Steak frites is an extremely popular and incredibly simple combination of steak, pan sauce, and fries (a.k.a. French fries). But “French” fries are most likely a Belgian creation, and this would technically make them Belgian fries. We could just call them “frites” or “fries” and be done with it. The steak in the steak frites recipe could be any number of steaks, but preferably one of the following: shell steak (strip steak), cote de boeuf (rib steak), filet mignon (tenderloin), or onglet (hanger steak). For this article, I went with an onglet, or hanger steak. The hanger steak is one of the most flavorful and delicious steaks available. They are expensive but worth the extra money. Any of the other steaks would also work for steak frites.
- 1 onglet or hanger steak (1½ pounds), or other steak
- Sea salt
- Black pepper
- 3 Tbsp butter for frying
- Frites (see below)
Beef Hanger Steak with Homemade Pommes Frites and a Shallot Demi-Glace Pan Sauce
- Pick out the steak you want to use. Basically, whatever steak you like to eat will work with this dish. All you have to do is cook a steak really well (and not as in “well-done”). Then serve that great steak with some homemade fries and a pan sauce. It’s a no-brainer.
- Season the steak with salt and pepper. A tender steak doesn’t need any help when it comes to flavor. As long as you have selected quality meat from a young animal (as in no more then three years old), you should be just fine. The hanger steak and skirt steak especially want little to no additional seasoning when prepared. These are two of the best tasting steaks, and you don’t want to ruin that.
- Pan-sear the steak in butter on the stove. Melt three tablespoons of butter over medium-high heat in a regular frying pan (nonstick makes lousy pan sauces). Once the butter has melted and the foam begins to brown, lay the steaks in the pan with a little space between them. Brown each side for three to four minutes. Use a thermometer to check for internal temperature (refer to the temperature guide in the section below).
- Make the pan sauce for the steaks. Remove the steaks once they are up to temperature and let them rest for a few minutes while you make the pan sauce. Add the shallots to the pan and fry them until they are browned and crispy looking. Then deglaze the pan with the wine or demi-glaze and reduce until thickened like a nice sauce. Slice the meat thinly and serve with the pan sauce and fries.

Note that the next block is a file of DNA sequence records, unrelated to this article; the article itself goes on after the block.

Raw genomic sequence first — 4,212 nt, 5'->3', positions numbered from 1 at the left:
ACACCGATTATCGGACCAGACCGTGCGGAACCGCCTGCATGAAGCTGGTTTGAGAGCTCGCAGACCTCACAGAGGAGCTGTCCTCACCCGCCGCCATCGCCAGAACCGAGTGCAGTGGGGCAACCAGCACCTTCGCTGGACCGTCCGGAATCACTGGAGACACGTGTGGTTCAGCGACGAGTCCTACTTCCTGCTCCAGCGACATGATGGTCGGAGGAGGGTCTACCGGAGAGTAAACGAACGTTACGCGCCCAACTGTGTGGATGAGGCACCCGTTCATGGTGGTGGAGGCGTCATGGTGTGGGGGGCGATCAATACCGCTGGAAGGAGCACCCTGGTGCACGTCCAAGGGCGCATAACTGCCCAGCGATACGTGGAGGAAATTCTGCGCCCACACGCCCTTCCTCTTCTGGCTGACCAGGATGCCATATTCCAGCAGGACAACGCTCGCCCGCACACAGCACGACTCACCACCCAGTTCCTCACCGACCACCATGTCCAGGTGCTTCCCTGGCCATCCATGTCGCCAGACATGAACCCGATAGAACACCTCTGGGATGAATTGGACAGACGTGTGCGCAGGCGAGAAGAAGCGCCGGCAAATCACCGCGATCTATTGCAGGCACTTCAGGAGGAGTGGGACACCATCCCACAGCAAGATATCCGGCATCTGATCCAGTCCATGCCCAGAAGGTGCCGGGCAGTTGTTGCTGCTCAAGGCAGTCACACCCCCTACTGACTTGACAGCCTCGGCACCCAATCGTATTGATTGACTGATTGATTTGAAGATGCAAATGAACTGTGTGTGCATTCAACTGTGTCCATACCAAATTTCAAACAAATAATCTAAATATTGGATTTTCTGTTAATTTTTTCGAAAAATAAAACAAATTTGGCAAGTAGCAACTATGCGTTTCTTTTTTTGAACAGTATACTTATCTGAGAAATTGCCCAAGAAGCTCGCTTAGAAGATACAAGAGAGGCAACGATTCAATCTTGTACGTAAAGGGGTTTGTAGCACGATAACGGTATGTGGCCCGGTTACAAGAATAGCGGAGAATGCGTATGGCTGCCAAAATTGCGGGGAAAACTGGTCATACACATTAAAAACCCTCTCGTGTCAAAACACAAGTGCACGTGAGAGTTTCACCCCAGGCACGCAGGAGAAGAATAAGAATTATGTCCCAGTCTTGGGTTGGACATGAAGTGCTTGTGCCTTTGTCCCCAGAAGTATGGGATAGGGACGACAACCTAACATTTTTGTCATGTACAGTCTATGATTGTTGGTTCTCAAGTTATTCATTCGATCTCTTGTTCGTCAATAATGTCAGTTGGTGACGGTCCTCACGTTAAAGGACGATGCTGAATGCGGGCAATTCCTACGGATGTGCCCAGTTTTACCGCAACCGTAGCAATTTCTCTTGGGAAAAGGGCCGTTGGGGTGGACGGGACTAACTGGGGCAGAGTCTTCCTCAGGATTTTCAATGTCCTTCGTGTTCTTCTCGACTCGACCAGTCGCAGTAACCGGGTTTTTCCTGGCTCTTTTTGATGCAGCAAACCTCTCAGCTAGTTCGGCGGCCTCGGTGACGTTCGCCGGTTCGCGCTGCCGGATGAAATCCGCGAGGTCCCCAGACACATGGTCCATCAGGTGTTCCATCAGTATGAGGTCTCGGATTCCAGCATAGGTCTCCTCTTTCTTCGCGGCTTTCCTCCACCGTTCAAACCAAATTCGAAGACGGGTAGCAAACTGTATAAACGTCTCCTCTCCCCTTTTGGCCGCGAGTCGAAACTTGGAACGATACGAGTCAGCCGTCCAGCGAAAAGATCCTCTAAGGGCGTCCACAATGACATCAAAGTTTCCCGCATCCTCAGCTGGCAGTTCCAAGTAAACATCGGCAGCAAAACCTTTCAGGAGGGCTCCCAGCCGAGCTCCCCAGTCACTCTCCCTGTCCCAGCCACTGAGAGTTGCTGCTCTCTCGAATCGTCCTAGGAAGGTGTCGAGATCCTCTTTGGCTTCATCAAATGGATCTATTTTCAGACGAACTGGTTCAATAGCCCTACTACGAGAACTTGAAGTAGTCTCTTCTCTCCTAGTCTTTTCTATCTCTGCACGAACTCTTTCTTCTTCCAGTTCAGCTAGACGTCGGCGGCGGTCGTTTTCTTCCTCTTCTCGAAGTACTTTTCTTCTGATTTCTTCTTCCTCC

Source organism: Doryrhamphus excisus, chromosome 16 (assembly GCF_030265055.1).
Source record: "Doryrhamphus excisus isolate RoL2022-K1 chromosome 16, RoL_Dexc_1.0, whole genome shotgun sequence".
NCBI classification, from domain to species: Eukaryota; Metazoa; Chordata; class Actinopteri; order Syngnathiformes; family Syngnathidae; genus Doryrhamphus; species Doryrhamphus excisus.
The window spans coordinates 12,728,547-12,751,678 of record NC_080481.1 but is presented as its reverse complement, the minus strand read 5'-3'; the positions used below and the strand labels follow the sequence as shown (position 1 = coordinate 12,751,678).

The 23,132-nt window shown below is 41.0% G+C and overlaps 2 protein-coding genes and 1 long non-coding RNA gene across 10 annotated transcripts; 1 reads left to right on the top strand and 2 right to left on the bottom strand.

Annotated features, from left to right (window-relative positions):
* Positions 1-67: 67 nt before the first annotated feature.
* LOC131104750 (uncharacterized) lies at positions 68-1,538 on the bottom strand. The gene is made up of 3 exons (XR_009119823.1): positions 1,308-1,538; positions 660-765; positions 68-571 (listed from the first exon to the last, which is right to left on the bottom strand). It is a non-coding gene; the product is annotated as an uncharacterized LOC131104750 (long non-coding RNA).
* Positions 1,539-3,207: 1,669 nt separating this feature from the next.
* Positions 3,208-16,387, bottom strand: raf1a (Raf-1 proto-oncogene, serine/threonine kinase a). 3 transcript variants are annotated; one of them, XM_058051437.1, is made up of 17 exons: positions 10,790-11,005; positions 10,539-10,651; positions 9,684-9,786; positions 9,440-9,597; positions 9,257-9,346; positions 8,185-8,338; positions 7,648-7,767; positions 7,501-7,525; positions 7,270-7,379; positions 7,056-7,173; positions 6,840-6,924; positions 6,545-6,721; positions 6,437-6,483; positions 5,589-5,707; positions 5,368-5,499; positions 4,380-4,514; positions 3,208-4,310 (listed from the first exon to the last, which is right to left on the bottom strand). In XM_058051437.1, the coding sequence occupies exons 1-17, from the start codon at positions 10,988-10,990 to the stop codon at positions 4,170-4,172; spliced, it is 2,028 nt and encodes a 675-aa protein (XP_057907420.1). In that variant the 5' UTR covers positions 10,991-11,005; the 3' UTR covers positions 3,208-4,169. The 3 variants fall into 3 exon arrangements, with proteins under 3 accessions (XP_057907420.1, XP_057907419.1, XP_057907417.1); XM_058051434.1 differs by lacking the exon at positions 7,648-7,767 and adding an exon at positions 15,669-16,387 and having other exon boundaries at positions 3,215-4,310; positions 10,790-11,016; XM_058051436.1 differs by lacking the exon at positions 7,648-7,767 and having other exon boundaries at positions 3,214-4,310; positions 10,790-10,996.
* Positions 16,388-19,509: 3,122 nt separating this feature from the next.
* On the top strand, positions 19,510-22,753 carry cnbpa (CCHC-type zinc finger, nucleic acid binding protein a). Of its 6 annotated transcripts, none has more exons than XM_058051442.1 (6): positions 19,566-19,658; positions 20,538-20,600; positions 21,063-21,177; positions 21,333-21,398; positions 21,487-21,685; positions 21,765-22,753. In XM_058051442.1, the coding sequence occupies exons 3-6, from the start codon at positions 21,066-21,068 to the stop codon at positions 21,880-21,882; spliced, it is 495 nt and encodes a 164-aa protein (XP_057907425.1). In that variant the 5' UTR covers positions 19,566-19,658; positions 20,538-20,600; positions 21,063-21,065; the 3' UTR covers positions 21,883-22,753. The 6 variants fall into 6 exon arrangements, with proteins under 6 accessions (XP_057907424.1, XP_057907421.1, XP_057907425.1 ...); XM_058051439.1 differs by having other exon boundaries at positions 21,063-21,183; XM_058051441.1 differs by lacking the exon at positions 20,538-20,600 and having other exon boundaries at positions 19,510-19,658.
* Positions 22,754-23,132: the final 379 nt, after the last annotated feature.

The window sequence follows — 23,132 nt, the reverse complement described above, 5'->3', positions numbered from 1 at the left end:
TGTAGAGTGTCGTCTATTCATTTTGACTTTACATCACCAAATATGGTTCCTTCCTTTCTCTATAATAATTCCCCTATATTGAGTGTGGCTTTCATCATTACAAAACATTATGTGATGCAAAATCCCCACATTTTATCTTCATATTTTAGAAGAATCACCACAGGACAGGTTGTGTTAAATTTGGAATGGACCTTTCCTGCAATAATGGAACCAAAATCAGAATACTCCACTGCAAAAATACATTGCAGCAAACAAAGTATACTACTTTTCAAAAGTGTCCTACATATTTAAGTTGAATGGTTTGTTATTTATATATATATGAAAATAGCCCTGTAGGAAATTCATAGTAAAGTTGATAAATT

- Make the frites for the steak. Making fries is easy if you have the right tools (mainly a deep fryer or the confidence to deep fry in a deep pot). The best fries are deep fried twice: the first time at 225 degrees F until slightly yellowed, and then again at 350 until crispy. Remove the fries to paper towels, season with sea salt and eat right away.
Tips & Tricks
- The following is a temperature guide. Rare: 120–125 degrees F; medium rare: 130–140; medium: 140–150; medium well: 150–160; and well done: 160+.
- Filet mignon is pretty to look at and as tender as soft cheese, but it is quite expensive and doesn’t pack much flavor.
- A strip or shell steak is very flavorful, but unforgiving when it comes to overcooking.
- The hanger steak is beautiful when sliced thinly across the grain, and it is also the most flavorful of the steaks. However, you cannot cook it past medium rare; it becomes tough and chewy at that point.
- The cote de boeuf is a great in-between steak. It’s is flavorful like a strip steak and tender like an rare onglet. The cote de boeuf, or ribeye as it’s sometimes called in these parts, is also more affordable then the filet.
- There are many other steaks that would be good in this steak frites recipe, so try them all to see what you like the best.
- 3 or 4 russet potatoes, shoe-stringed (batonnet or allumette)
- ½ gallon peanut oil
- Sea salt
Pan Sauce Recipe
- Drippings from the pan
- 2 shallots, sliced thin
- 2 Tbsp butter, for shallots
- 1 cup red wine (Bordeaux) or demi-glace for the pan sauce
- Sea salt